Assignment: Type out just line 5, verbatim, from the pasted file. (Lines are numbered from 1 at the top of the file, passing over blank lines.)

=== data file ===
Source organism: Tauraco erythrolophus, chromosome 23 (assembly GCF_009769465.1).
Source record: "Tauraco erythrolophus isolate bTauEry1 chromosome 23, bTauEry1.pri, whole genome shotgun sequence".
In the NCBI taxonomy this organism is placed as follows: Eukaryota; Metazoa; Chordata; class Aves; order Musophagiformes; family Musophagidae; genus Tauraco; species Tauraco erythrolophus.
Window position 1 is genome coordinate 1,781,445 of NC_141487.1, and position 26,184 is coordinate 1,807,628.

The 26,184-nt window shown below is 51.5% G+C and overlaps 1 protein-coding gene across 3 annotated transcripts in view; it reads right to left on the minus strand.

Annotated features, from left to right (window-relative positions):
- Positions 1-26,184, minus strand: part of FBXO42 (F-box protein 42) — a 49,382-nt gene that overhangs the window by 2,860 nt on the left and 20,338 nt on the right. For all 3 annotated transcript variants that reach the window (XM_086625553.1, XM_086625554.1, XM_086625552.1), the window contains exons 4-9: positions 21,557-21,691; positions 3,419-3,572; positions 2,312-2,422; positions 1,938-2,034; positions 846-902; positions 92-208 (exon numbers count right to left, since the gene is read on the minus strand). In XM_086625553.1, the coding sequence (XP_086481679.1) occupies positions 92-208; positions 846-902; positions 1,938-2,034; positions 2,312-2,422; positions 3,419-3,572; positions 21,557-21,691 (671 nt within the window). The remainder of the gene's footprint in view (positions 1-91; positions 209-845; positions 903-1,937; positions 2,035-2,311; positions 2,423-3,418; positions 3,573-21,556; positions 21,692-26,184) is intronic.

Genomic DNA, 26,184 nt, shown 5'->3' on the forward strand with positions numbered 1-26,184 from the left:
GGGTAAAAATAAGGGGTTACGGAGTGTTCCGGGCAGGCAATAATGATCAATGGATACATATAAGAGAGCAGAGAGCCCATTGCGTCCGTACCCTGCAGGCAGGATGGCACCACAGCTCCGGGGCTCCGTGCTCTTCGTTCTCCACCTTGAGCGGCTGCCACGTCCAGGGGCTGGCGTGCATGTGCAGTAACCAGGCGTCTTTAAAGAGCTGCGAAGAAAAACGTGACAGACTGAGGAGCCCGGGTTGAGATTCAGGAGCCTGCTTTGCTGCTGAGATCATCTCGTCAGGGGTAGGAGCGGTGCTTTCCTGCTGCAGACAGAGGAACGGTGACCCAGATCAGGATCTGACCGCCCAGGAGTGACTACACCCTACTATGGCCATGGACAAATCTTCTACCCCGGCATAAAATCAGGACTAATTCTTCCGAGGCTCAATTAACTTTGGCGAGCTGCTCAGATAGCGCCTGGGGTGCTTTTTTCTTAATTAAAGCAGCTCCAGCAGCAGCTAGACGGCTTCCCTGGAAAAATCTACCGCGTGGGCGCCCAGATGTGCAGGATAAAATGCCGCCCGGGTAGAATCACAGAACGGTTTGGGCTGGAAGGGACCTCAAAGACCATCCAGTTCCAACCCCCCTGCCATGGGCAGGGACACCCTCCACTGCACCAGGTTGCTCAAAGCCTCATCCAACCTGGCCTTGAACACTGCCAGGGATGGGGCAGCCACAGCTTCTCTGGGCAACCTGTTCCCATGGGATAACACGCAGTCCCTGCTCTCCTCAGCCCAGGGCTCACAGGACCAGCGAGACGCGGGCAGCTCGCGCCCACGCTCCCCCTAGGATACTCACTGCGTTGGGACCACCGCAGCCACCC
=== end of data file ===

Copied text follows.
The 26,184-nt window shown below is 51.5% G+C and overlaps 1 protein-coding gene across 3 annotated transcripts in view; it reads right to left on the minus strand.